The males convicted of domestic violence showed lower levels of emotion recognition than the non-offenders before the embodiment. However, their ability to recognize fear in female faces increased after embodiment. Males without the history of domestic violence showed no such increase in emotion recognition skills. This result suggests that a one-time virtual reality experience in a victim’s body may be sufficient to help offenders take a victim’s perspective and enhance their identification of fear in the faces of others.          

The findings from these studies indicate that changing the sense of body ownership through virtual reality embodiment has an immediate and substantial impact on changing cognition and attitude at the implicit level. Although more research within this field needs to be done, the immediate perspective-taking shift induced by virtual reality embodiment has the potential to be utilized in a variety of practical settings including diversity training, empathy training, interpersonal conflict resolution program, and violence intervention programs.

References

Greenwald, A. G., McGhee, D. E., & Schwartz, J. L. K. (1998). Measuring individual differences in implicit cognition: The implicit association test. Journal of Personality and Social Psychology, 74(6), 1464–1480. https://doi-org.ezproxy.langara.ca/10.1037/0022-3514.74.6.1464

Kilteni, K., Maselli, A., Kording, K. P., & Slater, M. (2015). Over my fake body: Body ownership illusions for studying the multisensory basis of own-body perception. Frontiers in Human Neuroscience, 9.

Marsh, A. A., & Blair, R. J. R. (2008). Deficits in facial affect recognition among antisocial populations: A meta-analysis. Neuroscience and Biobehavioral Reviews, 32, 454–465. http://dx.doi.org/10.1016/j.neubiorev.2007.08.003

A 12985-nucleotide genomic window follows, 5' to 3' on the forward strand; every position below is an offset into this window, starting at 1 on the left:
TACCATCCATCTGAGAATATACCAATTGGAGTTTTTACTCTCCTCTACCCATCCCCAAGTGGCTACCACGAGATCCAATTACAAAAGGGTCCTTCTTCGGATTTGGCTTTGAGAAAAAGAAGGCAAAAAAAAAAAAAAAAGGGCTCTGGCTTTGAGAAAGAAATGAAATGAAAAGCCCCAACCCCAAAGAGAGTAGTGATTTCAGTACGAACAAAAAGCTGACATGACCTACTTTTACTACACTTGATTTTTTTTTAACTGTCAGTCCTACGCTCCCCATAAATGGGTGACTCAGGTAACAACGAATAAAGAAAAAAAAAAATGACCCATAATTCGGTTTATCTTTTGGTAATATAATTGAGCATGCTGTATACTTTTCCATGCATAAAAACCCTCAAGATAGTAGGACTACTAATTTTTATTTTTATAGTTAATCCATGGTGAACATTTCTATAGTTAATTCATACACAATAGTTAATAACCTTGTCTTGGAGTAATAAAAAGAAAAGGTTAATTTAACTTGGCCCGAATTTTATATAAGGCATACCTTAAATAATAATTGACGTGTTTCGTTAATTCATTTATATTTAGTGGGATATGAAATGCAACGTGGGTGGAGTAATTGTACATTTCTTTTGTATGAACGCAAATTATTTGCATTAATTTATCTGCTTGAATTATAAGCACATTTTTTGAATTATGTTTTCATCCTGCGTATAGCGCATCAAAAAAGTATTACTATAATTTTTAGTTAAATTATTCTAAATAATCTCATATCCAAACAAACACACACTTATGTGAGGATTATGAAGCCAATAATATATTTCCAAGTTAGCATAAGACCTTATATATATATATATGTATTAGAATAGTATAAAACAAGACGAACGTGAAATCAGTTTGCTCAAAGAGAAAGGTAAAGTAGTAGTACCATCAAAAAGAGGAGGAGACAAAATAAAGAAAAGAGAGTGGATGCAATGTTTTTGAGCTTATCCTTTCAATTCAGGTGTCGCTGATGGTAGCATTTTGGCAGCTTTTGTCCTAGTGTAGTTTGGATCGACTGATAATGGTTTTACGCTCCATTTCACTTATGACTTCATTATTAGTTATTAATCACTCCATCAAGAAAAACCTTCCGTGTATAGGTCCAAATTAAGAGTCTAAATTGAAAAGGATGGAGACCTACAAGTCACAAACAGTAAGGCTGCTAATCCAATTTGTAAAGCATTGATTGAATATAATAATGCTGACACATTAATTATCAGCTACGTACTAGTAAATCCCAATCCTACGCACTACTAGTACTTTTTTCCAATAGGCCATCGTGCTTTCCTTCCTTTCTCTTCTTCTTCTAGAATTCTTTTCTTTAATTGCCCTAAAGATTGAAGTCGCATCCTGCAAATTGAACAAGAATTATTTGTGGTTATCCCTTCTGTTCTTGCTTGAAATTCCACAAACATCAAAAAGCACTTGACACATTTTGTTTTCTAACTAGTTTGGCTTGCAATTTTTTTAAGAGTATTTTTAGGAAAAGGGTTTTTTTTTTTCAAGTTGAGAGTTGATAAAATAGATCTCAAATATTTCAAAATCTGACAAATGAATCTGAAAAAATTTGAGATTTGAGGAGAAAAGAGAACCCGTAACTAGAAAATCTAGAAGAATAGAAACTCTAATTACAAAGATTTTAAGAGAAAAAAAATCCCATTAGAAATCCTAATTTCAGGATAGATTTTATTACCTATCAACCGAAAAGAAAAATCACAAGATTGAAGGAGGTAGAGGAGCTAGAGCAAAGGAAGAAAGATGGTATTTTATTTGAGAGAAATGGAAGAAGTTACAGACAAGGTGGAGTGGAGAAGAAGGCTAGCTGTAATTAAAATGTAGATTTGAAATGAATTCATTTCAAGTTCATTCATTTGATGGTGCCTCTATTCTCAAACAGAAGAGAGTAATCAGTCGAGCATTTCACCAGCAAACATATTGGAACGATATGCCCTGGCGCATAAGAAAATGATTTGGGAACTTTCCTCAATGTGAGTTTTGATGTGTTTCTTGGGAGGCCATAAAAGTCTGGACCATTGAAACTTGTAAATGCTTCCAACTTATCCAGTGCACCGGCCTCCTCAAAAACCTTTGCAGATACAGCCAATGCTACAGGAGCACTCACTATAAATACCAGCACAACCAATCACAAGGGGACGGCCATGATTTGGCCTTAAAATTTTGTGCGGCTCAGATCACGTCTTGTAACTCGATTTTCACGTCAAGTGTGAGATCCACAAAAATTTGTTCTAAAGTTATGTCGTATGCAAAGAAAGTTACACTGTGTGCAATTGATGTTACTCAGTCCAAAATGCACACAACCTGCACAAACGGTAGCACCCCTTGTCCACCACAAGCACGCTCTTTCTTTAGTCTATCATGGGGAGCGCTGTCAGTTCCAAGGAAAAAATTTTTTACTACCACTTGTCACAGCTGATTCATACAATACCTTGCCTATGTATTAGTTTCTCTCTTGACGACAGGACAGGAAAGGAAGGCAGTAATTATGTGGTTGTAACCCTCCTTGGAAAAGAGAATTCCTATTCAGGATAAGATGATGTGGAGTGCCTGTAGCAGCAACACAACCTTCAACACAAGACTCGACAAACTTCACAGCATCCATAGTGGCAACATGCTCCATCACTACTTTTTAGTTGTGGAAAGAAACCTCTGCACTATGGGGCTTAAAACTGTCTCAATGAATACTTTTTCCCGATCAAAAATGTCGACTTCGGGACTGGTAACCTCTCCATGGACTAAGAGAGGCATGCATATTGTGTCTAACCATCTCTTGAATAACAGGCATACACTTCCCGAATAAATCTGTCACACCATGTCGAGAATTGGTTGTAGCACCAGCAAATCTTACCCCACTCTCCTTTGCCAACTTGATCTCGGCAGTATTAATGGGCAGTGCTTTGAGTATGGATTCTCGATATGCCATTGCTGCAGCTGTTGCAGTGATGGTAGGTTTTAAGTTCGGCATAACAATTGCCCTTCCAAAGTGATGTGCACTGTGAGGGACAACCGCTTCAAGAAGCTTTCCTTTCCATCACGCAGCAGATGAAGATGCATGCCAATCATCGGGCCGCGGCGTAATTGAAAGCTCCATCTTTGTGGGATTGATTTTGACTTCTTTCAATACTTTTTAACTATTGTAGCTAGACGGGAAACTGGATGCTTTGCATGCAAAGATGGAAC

Peck, T. C., Seinfeld, S., Aglioti, S. M., & Slater, M. (2013). Putting yourself in the skin of a black avatar reduces implicit racial bias. Consciousness and Cognition: An International Journal, 22, 779–787. http://dx.doi.org/10.1016/j.concog.2013.04.016

Seinfeld, S., Arroyo-Palacios, J., Iruretagoyena, G., Hortensius, R., Zapata, L. E., Borland, D., … Sanchez-Vives. M.V. (2018). Offenders become the victim in virtual reality: Impact of changing perspective in domestic violence. Scientific Reports, 8(1), 1-11. https://doi.org/10.1038/s41598-018-19987-7

Shamay-Tsoory, S. G., Aharon-Peretz, J., & Perry, D. (2009). Two systems for empathy: a double dissociation between emotional and cognitive empathy in inferior frontal gyrus versus ventromedial prefrontal lesions. Brain, 132(3), 617-627. doi.org/10.1093/brain/awn279